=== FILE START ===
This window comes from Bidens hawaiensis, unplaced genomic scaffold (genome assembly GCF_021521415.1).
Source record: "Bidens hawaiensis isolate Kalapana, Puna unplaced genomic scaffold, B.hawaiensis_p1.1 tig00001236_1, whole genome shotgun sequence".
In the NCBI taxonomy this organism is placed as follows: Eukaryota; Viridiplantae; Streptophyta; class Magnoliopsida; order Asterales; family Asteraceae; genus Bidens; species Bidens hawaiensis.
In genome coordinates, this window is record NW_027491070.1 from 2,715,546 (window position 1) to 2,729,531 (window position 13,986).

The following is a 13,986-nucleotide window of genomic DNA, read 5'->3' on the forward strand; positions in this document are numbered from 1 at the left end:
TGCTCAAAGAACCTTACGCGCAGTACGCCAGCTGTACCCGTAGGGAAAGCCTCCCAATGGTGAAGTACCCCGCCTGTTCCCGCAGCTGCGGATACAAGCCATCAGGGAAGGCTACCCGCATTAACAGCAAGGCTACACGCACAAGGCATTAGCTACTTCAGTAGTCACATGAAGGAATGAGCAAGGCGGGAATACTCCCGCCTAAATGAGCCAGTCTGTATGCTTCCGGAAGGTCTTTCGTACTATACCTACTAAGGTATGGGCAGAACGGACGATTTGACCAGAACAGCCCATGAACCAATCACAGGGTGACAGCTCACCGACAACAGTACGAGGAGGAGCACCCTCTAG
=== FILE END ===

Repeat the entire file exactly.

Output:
This window comes from Bidens hawaiensis, unplaced genomic scaffold (genome assembly GCF_021521415.1).
Source record: "Bidens hawaiensis isolate Kalapana, Puna unplaced genomic scaffold, B.hawaiensis_p1.1 tig00001236_1, whole genome shotgun sequence".
In the NCBI taxonomy this organism is placed as follows: Eukaryota; Viridiplantae; Streptophyta; class Magnoliopsida; order Asterales; family Asteraceae; genus Bidens; species Bidens hawaiensis.
In genome coordinates, this window is record NW_027491070.1 from 2,715,546 (window position 1) to 2,729,531 (window position 13,986).

The following is a 13,986-nucleotide window of genomic DNA, read 5'->3' on the forward strand; positions in this document are numbered from 1 at the left end:
TGCTCAAAGAACCTTACGCGCAGTACGCCAGCTGTACCCGTAGGGAAAGCCTCCCAATGGTGAAGTACCCCGCCTGTTCCCGCAGCTGCGGATACAAGCCATCAGGGAAGGCTACCCGCATTAACAGCAAGGCTACACGCACAAGGCATTAGCTACTTCAGTAGTCACATGAAGGAATGAGCAAGGCGGGAATACTCCCGCCTAAATGAGCCAGTCTGTATGCTTCCGGAAGGTCTTTCGTACTATACCTACTAAGGTATGGGCAGAACGGACGATTTGACCAGAACAGCCCATGAACCAATCACAGGGTGACAGCTCACCGACAACAGTACGAGGAGGAGCACCCTCTAG